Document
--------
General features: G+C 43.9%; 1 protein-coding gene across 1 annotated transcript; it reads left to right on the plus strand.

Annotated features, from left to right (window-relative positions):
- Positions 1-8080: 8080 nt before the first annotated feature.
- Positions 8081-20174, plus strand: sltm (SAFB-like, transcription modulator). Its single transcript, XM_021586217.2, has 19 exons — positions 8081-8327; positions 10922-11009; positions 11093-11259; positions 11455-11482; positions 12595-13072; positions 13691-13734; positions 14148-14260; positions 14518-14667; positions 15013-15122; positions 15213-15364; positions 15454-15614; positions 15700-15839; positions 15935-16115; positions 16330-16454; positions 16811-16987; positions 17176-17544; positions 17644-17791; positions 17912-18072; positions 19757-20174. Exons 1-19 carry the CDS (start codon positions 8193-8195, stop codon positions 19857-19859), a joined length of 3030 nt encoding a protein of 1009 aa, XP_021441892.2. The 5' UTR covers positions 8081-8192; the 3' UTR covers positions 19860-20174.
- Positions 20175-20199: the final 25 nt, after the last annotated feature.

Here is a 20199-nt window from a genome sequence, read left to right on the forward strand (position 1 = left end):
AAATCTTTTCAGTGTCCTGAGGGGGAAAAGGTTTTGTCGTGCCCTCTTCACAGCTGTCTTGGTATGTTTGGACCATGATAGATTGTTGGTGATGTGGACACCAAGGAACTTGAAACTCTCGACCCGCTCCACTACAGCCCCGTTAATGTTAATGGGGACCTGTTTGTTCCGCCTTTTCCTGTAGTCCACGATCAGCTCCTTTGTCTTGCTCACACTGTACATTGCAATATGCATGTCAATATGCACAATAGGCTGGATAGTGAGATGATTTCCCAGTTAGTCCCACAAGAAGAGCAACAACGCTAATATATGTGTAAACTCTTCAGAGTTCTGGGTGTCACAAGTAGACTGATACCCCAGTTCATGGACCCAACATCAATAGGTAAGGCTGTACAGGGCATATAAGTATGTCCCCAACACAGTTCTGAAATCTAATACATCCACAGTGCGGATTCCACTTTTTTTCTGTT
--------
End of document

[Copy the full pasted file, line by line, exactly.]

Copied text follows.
General features: G+C 43.9%; 1 protein-coding gene across 1 annotated transcript; it reads left to right on the plus strand.

Annotated features, from left to right (window-relative positions):
- Positions 1-8080: 8080 nt before the first annotated feature.
- Positions 8081-20174, plus strand: sltm (SAFB-like, transcription modulator). Its single transcript, XM_021586217.2, has 19 exons — positions 8081-8327; positions 10922-11009; positions 11093-11259; positions 11455-11482; positions 12595-13072; positions 13691-13734; positions 14148-14260; positions 14518-14667; positions 15013-15122; positions 15213-15364; positions 15454-15614; positions 15700-15839; positions 15935-16115; positions 16330-16454; positions 16811-16987; positions 17176-17544; positions 17644-17791; positions 17912-18072; positions 19757-20174. Exons 1-19 carry the CDS (start codon positions 8193-8195, stop codon positions 19857-19859), a joined length of 3030 nt encoding a protein of 1009 aa, XP_021441892.2. The 5' UTR covers positions 8081-8192; the 3' UTR covers positions 19860-20174.
- Positions 20175-20199: the final 25 nt, after the last annotated feature.

Here is a 20199-nt window from a genome sequence, read left to right on the forward strand (position 1 = left end):
AAATCTTTTCAGTGTCCTGAGGGGGAAAAGGTTTTGTCGTGCCCTCTTCACAGCTGTCTTGGTATGTTTGGACCATGATAGATTGTTGGTGATGTGGACACCAAGGAACTTGAAACTCTCGACCCGCTCCACTACAGCCCCGTTAATGTTAATGGGGACCTGTTTGTTCCGCCTTTTCCTGTAGTCCACGATCAGCTCCTTTGTCTTGCTCACACTGTACATTGCAATATGCATGTCAATATGCACAATAGGCTGGATAGTGAGATGATTTCCCAGTTAGTCCCACAAGAAGAGCAACAACGCTAATATATGTGTAAACTCTTCAGAGTTCTGGGTGTCACAAGTAGACTGATACCCCAGTTCATGGACCCAACATCAATAGGTAAGGCTGTACAGGGCATATAAGTATGTCCCCAACACAGTTCTGAAATCTAATACATCCACAGTGCGGATTCCACTTTTTTTCTGTT